Figure 1. Glyphosate-resistant Palmer amaranth infesting corn field in south central Nebraska. (Photos by Amit Jhala)
This week several farmers contacted Nebraska Extension Weed Scientist Amit Jhala with questions about the reduced herbicide effectiveness they were seeing in some fields and whether it might be due to a new pesticide resistance. Following is one of the questions and Jhala’s response.
Herbicide Resistance Info
I applied .7 oz/acre Cadet plus 36 oz/acre of Roundup Powermax + 48 oz/acre Warrant to soybeans on June 8. The Palmer Amaranth did not die and is really growing fast. Presently the largest weeds are about 4 inches tall. Most are less than that. Most of it seemed unaffected by herbicide.
The soybeans seemed to be burned more than the weeds. Palmer amaranth is the only weed present. I ran the pivot on .65 inch to activate Warrant, but dryland areas received no rainfall to activate the herbicide. The worst spots are at the ends of the field. I may just treat the borders with Ultra Blazer or Cobra and then rogue the larger part of the field if a few scattered ones show up.
Any suggestions for the best control with least amount of damage to soybeans?
Answer from Amit Jhala, Nebraska Extension Weeds Specialist:
If you have applied glyphosate at 36 fl oz/acre with labeled adjuvants when Palmer amaranth was less than 3 inches and were not able to control Palmer amaranth, the Palmer amaranth is suspected to be resistant to glyphosate. Cadet is a PPO-inhibiting herbicide and likely responsible for the injury on soybean. In most cases, the injury from a PPO-inhibiting herbicide is cosmetic and will not have a yield penalty. Warrant is a residual herbicide and would need some moisture to activate.
Glyphosate-resistant Palmer amaranth is difficult to control with post-emergence herbicides in Roundup Ready soybean. The only effective option now is to use additional PPO inhibitors such as Cobra, Marvel, or Ultra Blazer. Remember that they are also PPO-inhibitors and likely to cause some level of injury similar to what you have observed with Cadet.
What can be done to reduce seed production of Palmer amaranth?
- After applying PPO inhibitors, scout the field and rouge escape plants. Palmer amaranth is a species with separate male and female plants. Identifying female plants and removing them before seed set will help to minimize Palmer amaranth seed production this year.
What can be done next year?
- If you have a hard time controlling Palmer amaranth with glyphosate this year, consider changing herbicide options, assuming you have glyphosate-resistant Palmer amaranth.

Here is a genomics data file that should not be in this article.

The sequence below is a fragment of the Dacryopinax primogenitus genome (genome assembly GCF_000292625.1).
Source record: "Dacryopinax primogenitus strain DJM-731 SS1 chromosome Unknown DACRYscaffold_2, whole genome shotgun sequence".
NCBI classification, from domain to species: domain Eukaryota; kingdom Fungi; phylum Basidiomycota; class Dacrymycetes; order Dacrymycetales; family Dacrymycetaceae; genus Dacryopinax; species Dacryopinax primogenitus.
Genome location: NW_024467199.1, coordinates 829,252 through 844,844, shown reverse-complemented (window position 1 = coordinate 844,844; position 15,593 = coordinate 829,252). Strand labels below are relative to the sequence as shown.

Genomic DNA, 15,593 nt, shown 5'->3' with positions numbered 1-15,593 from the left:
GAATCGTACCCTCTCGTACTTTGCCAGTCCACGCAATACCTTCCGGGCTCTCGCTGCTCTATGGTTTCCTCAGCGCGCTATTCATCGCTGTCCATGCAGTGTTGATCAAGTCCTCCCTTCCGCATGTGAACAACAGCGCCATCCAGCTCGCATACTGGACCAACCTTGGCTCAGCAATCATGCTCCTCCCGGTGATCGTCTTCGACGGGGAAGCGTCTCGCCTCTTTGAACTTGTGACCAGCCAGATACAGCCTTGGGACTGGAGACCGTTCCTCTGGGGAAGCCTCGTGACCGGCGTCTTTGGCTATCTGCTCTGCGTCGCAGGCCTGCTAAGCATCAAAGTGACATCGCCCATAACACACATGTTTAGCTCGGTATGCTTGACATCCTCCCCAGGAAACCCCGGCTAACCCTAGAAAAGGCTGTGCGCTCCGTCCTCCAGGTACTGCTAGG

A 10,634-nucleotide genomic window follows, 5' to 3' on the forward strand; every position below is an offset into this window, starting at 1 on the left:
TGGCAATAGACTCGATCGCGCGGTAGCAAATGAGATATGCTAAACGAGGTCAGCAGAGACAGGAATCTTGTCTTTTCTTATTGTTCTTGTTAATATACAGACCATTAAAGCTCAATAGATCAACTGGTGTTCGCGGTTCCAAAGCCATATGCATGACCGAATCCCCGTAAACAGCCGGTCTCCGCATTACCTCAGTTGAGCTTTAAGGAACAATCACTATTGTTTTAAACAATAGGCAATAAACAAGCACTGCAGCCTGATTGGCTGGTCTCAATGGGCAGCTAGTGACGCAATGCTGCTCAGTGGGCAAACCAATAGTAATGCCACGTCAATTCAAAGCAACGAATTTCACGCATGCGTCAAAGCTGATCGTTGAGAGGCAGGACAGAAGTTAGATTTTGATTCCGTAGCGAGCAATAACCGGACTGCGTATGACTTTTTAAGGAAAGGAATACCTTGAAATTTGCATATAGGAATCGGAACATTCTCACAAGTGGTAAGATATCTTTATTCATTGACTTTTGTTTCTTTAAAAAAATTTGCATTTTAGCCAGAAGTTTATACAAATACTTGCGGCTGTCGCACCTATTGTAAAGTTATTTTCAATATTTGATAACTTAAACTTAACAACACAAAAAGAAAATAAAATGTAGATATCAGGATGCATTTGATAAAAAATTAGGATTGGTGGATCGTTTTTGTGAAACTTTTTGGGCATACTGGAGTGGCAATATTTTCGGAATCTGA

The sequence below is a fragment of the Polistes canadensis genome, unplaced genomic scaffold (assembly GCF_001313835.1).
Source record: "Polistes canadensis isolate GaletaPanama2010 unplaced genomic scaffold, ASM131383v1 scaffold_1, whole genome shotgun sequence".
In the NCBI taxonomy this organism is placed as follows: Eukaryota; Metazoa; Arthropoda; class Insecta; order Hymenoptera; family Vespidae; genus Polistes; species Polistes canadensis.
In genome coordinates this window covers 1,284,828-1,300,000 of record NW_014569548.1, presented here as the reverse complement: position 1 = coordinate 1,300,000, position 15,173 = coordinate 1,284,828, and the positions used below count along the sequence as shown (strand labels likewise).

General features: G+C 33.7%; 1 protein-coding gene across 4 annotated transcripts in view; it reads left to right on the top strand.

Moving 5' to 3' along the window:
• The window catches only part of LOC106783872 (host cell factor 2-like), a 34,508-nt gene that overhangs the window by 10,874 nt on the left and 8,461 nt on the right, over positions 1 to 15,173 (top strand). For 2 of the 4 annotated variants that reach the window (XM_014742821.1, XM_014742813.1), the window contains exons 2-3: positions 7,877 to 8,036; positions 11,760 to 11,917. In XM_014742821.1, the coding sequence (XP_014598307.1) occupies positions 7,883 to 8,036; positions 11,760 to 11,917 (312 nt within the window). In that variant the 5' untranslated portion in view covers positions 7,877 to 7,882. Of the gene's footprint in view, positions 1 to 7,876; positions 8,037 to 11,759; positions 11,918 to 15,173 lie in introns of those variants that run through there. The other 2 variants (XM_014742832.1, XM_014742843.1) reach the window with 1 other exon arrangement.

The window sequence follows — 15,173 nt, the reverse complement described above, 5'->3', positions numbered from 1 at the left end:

- Consider rotating this soybean field with corn next year. Corn has more herbicide options than soybean for weed control.
- When planning your weed management strategy for next year, don’t rely exclusively on post-emergence herbicides. The best way to effectively control pigweeds (Palmer amaranth and common waterhemp) is by applying a pre-emergence, residual herbicide with multiple effective modes of action after planting corn.
- In corn start with a pre-emergence herbicide with excellent residual activity and follow up with a post-emergence herbicide that has dicamba. Refer to the 2017 Guide for Weed Management in Nebraska for herbicide options.
Grower Follow-up Question:
When I sprayed the field with Cadet at .7 oz/acre and 15 gallons per acre of water with methylated seed oil for adjuvant, the Palmer amaranth was about 1-3 inches tall. I found very few that were controlled by the Cadet. Could they possibly be PPO-resistant as well?
If Cadet didn’t do much too them, can I expect Cobra or Ultra Blazer to do significantly better?
We are working on a Palmer amaranth population collected from a field last year for possible PPO resistance. PPO-resistant Palmer has been confirmed in other states. However, a single application of Cadet at labeled rate does not make the population resistant because a number of factors can play a role at the field level.
Although Cadet, Cobra, and Ultra Blazer are PPO herbicides, their response might be different. No response of Palmer to glyphosate applied at a higher rate makes a relatively strong case of glyphosate resistance, but because Cadet was applied at labeled rate, it is too early to say whether the Palmer is PPO resistant.
Glyphosate-resistant Palmer amaranth has been confirmed in Nebraska and is now spreading rapidly. It would not be a surprise if your Palmer amaranth were resistant to glyphosate. If you have continuous control failure of Palmer amaranth with multiple application of PPO inhibitors, you can send us the seeds at the end of the season and we will conduct dose response studies to determine if your population is PPO resistant.
Contact information and mailing address for Amit Jhala